Our new lab blogs process comments quite differently.  On this blog and on Shoe Science, you just click 'post comment' (after entering your comment in the box) and it appears on the blog.  On No DNA Control and RY's blog, clicking 'post comment' gets you a message that your comment could not be posted.  Then you try clicking 'preview comment' and a preview window appears, along with a captcha (one of those word-recognition tests) to complete.  Then when you click 'submit comment' your comment appears.  I wonder if it's the captcha that creates the problem - I'll need to test this on another computer because after posting one comment the problem has disappeared.

simulation plans?

I'm back in Vancouver, slowly working my way through the three-week backlog of emails that I glanced at and then disregarded.  These include lots of suggestions from helpful blog and evoldir readers about how I might be able to speed up my computer simulations of uptake sequence evolution.  I'll try to send a group reply to them all, but I'll summarize the ideas here. (Note that this summary is being generated BEFORE I go back and read through all the emails, so it's not the final version.)

My original query had asked about the availability of a 'mainframe' or other fast computer, hoping for something that was at least ten times faster than my MacBook Pro laptop.  The first thing I learned from the responses is that mainframes don't exist any more - they've all been replaced by clusters and grids, where large numbers of individually-slow computers are networked together.

Many replies asked if I could convert my code so it would take advantage of one of these clusters.  Unfortunately the steps in the simulation are all very sequential; each takes information from the previous step and generates information for the next step.  Even if they could be run in parallel, I don't have the computer skills to rewrite the code to take advantage of this.  But I realized that I can quite easily do multiple slow runs with small sub-genomes instead of one run with a big genome, and then manually combine the outputs.  For my present goals I only need to get data for a few slow runs with big genomes, so doing this manually wouldn't be a big deal (much easier than learning how to automate it).  The only concern is edge effects, but I think these will be minor and I can run a test to confirm this.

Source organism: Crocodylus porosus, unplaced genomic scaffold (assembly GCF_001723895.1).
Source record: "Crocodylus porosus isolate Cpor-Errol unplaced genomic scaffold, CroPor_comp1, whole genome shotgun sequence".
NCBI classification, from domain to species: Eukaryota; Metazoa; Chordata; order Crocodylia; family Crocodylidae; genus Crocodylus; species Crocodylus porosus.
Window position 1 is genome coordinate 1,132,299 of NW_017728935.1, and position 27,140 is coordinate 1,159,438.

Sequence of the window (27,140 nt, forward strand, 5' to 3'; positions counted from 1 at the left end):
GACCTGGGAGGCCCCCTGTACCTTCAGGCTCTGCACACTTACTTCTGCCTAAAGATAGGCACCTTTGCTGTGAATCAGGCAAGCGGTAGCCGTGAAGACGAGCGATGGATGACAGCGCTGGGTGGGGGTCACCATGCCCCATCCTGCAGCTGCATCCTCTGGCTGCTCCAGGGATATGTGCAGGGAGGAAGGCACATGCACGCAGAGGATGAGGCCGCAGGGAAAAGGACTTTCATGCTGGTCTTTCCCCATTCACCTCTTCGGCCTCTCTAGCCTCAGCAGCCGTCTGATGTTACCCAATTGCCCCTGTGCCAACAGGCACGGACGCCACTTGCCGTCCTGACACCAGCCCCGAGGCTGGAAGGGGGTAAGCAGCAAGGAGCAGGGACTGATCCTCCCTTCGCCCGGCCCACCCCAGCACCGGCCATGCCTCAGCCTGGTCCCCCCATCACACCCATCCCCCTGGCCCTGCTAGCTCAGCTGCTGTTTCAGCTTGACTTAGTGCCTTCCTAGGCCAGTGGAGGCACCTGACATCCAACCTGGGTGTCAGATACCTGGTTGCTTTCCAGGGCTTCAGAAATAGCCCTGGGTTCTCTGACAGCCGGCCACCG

Some responses pointed me to an Amazon service called 'elastic compute cloud' - I haven't yet gone beyond looking at the front page, but this is certainly worth investigating.

Several people generously offered me time on computers under their control - either personal computers that are somewhat faster than mine or clusters under their control.  The local WestGrid computers I could use are three times slower than my laptop, so I'm going to check out one of these I've been given an account on, located on the other side of the country.

But I still need to work out exactly what big slow runs I need data for, and I also need to discuss this with my main co-author (former post-doc).  Deciding what needs to be done is the real bottleneck.

Chalk talk!

Alex Kondrashov gave a dynamic chalk talk yesterday, making the point that conventional population genetics approaches to the evolution of sex were probably a dead end - sex can't be selected for under the usual assumptions.

I was inspired by this (also by the lovely long blackboard and the availability of coloured chalk) so I did my talk this afternoon as a chalk talk too.  I started by pointing out that, because meiotic sex evolved once early in eukaryotes, any acceptable explanation must solve a problem experienced by diploids and haploids, uni- and multicellular organisms, and obligately and facultively sexual organisms.  This constraint rules out many of the explanations and examples proposed at this meeting.  Then I said that, because bacteria don't have sex (don't have any process evolved to cause recombination of chromosomal genes), any acceptable explanation of meiotic sex must also solve a problem that bacteria don't have.  Then I went over the evidence that bacteria indeed don't have sex.  I was in an adrenalin fog and so have no idea how much over my allocated 20 minutes I went, or whether I ever looked at the audience.  But Matt Meselson thinks I'm right!